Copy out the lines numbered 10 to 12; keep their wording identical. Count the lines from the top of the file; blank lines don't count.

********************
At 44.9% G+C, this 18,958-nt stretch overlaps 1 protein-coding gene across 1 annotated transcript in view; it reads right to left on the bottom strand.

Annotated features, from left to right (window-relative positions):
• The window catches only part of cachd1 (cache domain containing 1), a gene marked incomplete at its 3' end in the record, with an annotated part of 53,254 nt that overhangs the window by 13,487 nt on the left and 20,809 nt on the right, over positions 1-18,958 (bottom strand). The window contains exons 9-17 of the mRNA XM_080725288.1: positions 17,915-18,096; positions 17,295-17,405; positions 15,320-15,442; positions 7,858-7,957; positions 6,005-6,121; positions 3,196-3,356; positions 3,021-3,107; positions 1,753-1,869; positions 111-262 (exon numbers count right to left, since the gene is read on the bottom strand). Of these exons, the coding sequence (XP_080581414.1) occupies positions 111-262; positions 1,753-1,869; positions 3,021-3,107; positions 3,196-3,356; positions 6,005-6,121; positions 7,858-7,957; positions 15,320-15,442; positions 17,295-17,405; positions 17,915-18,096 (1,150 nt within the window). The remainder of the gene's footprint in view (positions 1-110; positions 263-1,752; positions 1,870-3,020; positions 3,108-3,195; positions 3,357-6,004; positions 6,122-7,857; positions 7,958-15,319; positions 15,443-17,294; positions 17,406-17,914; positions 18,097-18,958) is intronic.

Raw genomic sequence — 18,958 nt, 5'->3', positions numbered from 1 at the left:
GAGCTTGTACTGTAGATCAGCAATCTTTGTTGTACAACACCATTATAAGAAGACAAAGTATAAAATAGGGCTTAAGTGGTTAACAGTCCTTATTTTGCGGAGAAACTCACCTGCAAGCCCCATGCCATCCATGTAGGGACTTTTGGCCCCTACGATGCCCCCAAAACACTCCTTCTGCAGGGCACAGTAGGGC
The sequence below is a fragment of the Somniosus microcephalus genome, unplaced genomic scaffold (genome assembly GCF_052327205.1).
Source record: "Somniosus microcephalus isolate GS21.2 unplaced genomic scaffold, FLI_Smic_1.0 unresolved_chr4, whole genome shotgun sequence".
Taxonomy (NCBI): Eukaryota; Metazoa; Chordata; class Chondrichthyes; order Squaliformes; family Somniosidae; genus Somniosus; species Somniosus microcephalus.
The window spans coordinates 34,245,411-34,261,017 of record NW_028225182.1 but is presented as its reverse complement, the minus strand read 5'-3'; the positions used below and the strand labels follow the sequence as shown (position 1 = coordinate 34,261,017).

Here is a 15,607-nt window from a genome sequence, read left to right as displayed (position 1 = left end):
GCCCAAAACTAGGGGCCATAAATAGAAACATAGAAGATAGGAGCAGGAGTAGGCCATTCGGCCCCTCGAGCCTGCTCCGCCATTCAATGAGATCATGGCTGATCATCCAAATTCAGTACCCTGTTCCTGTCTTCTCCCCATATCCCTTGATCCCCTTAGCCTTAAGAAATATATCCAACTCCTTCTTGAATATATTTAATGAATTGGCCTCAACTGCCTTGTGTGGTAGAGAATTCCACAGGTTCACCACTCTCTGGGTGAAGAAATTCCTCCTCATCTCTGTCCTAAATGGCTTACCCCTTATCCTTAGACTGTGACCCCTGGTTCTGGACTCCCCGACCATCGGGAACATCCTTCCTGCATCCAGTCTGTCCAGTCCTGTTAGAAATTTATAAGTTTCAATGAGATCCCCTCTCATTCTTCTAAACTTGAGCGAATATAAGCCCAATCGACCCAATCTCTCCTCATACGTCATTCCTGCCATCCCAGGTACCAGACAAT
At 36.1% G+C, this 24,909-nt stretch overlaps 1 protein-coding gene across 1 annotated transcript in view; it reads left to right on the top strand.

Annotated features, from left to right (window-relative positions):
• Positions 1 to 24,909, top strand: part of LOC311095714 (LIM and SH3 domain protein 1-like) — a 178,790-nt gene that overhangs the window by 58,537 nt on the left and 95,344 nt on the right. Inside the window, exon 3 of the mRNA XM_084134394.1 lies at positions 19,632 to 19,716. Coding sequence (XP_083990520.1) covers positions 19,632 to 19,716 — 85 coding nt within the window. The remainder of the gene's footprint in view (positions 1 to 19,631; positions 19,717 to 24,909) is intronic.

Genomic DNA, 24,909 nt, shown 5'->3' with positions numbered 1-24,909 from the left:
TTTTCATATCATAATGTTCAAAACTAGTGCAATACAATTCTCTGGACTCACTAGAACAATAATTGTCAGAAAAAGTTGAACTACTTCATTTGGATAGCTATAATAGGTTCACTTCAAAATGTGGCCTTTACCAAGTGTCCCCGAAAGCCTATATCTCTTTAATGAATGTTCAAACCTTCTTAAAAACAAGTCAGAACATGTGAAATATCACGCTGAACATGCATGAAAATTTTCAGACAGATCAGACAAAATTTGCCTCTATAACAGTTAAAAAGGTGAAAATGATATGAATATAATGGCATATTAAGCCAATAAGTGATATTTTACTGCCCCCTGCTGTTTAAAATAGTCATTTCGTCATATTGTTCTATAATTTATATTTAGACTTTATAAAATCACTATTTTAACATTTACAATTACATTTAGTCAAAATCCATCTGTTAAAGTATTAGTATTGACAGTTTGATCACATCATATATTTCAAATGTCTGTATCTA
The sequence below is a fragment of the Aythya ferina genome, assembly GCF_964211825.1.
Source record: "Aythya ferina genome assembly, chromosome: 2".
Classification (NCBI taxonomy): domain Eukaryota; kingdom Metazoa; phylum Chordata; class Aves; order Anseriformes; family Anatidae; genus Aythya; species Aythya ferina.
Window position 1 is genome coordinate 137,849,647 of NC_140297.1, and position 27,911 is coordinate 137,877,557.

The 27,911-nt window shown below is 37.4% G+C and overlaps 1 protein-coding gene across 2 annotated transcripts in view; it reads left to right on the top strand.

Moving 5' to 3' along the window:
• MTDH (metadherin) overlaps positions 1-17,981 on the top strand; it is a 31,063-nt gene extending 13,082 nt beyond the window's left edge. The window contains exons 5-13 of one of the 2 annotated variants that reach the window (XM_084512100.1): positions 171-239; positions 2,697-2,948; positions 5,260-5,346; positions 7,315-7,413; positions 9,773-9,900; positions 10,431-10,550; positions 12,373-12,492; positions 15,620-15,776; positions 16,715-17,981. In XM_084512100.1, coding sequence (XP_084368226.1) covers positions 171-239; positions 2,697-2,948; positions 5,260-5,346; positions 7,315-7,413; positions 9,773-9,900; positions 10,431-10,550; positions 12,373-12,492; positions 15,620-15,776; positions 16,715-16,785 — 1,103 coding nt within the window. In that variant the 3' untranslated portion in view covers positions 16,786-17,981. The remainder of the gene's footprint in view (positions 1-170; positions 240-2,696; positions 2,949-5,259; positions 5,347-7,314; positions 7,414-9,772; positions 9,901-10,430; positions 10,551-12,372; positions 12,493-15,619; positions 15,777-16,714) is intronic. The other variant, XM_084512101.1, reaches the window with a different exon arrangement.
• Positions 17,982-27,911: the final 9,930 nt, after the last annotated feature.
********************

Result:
Here is a 15,607-nt window from a genome sequence, read left to right as displayed (position 1 = left end):
GCCCAAAACTAGGGGCCATAAATAGAAACATAGAAGATAGGAGCAGGAGTAGGCCATTCGGCCCCTCGAGCCTGCTCCGCCATTCAATGAGATCATGGCTGATCATCCAAATTCAGTACCCTGTTCCTGTCTTCTCCCCATATCCCTTGATCCCCTTAGCCTTAAGAAATATATCCAACTCCTTCTTGAATATATTTAATGAATTGGCCTCAACTGCCTTGTGTGGTAGAGAATTCCACAGGTTCACCACTCTCTGGGTGAAGAAATTCCTCCTCATCTCTGTCCTAAATGGCTTACCCCTTATCCTTAGACTGTGACCCCTGGTTCTGGACTCCCCGACCATCGGGAACATCCTTCCTGCATCCAGTCTGTCCAGTCCTGTTAGAAATTTATAAGTTTCAATGAGATCCCCTCTCATTCTTCTAAACTTGAGCGAATATAAGCCCAATCGACCCAATCTCTCCTCATACGTCATTCCTGCCATCCCAGGTACCAGACAAT
At 36.1% G+C, this 24,909-nt stretch overlaps 1 protein-coding gene across 1 annotated transcript in view; it reads left to right on the top strand.